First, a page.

The histogram is one of the best ways to check for accurate exposure in the camera, and yet it's underused by many photographers. Use this tutorial to learn to use histograms in-camera and as part of further Photoshop processing.
1. Understand What the Histogram Represents
A histogram is a two-dimensional graph that most digital cameras record for each exposure taken. It's a simple graph - it keeps track of all the tones in a photograph, from dark (on the left side) to light (on the right).
Spending time looking at histograms, whether in the display of your digital camera or on the computer screen, will make them more familiar and a useful tool for taking exposures. Histograms look very different depending on the scene, the color and the light in each photo.
Here are some examples of different photos and their histograms. You can see the difference in the histograms of these three based on their backgrounds, environments, object colors and light.
2. There is No Such Thing as a "Correct" Histogram
One thing to avoid is to try to emulate a histogram - they look very different based on what's in the photograph. If you photograph someone with dark clothing or hair, for example, the photo's histogram is going to skew toward the left of the graph, whereas the opposite is true with light colored clothing, background or light. Even if the histogram is heavy on one side of the graph, or has unusual spikes, you just want to make sure your histogram has some information from one end of the graph to the other.
Look at these two examples of photographs and their respective histograms. The first is a darker image, considered low-key because of its dark background, which causes the histogram to skew to the left.
The second photograph, however, skews to the right because it is a high-key image (meaning that the background is lighter than the subject). Backgrounds can make this distinction, but so can objects in the photo. It all depends on the number of pixels in the photo that are a dark color, a gray mid-color or a light color.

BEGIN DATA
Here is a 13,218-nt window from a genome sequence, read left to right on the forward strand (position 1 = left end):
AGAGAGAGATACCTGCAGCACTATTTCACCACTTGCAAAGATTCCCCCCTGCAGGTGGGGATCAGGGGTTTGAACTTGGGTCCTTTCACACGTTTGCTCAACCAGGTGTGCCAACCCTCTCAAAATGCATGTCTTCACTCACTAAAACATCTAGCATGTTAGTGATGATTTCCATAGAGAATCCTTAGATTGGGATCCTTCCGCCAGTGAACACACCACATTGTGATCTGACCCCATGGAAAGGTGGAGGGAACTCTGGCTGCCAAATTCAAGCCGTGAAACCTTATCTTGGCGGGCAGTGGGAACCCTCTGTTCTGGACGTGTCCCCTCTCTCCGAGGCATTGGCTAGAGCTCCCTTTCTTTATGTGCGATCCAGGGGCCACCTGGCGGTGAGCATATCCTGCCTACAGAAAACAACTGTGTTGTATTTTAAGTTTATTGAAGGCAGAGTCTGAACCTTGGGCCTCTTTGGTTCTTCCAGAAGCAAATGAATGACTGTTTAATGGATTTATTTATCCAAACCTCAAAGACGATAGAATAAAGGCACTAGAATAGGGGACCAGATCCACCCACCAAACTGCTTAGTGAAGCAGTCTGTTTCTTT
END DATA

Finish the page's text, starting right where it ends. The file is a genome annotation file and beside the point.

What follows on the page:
3. Avoid Clipping
While there is no such thing as a wrong histogram, there is something very important to watch for in your histograms. This is called clipping, and it occurs when the photograph is incorrectly exposed, which can lead to blown-out highlights (where no detail can be seen) or clipped shadows, where detail is lost in darker areas of the photo. Since you want detail to remain in all parts of the photograph, this is one of the most important uses of the histogram.
When highlights or shadows are clipped, the histogram will have a large slope leading up to either edge of the graph, and that slope does not return to the bottom axis of the graph before it ends. This is a sign that detail has been lost either in the whites or blacks in your photograph. If you can catch this in-camera, it will give you an opportunity to adjust the exposure and correctly expose the photograph.
In the example below, the first photograph is over-exposed, meaning too much light has entered the camera, clipping the highlights and losing details in the light areas of the photo. Next to it is the correctly exposed version, which can be created by simply shortening the exposure time by adjusting to a quicker shutter speed.
The second is just the opposite: this exposure is too dark, and has therefore lost detail in the shadow areas. To correctly expose this image, the shutter speed should be slower to allow more light in.
4. Adjust Your Display to Show the Histogram